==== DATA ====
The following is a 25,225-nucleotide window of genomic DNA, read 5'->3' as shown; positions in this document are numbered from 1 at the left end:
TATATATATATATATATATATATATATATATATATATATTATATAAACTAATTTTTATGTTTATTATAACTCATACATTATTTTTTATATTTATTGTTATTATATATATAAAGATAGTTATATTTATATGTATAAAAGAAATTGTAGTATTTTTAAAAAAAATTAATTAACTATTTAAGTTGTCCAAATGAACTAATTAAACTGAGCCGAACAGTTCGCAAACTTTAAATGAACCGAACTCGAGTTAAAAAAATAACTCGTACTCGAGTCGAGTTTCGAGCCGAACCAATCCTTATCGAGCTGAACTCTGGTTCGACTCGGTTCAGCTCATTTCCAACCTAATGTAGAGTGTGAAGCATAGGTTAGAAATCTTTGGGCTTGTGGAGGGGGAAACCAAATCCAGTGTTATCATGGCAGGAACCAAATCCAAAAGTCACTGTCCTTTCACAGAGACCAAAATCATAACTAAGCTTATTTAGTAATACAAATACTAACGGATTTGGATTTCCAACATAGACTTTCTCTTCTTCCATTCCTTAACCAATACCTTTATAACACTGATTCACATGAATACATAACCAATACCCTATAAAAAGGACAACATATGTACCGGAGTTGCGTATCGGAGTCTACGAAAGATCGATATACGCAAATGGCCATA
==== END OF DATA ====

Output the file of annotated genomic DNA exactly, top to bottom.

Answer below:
The following is a 25,225-nucleotide window of genomic DNA, read 5'->3' as shown; positions in this document are numbered from 1 at the left end:
TATATATATATATATATATATATATATATATATATATATTATATAAACTAATTTTTATGTTTATTATAACTCATACATTATTTTTTATATTTATTGTTATTATATATATAAAGATAGTTATATTTATATGTATAAAAGAAATTGTAGTATTTTTAAAAAAAATTAATTAACTATTTAAGTTGTCCAAATGAACTAATTAAACTGAGCCGAACAGTTCGCAAACTTTAAATGAACCGAACTCGAGTTAAAAAAATAACTCGTACTCGAGTCGAGTTTCGAGCCGAACCAATCCTTATCGAGCTGAACTCTGGTTCGACTCGGTTCAGCTCATTTCCAACCTAATGTAGAGTGTGAAGCATAGGTTAGAAATCTTTGGGCTTGTGGAGGGGGAAACCAAATCCAGTGTTATCATGGCAGGAACCAAATCCAAAAGTCACTGTCCTTTCACAGAGACCAAAATCATAACTAAGCTTATTTAGTAATACAAATACTAACGGATTTGGATTTCCAACATAGACTTTCTCTTCTTCCATTCCTTAACCAATACCTTTATAACACTGATTCACATGAATACATAACCAATACCCTATAAAAAGGACAACATATGTACCGGAGTTGCGTATCGGAGTCTACGAAAGATCGATATACGCAAATGGCCATA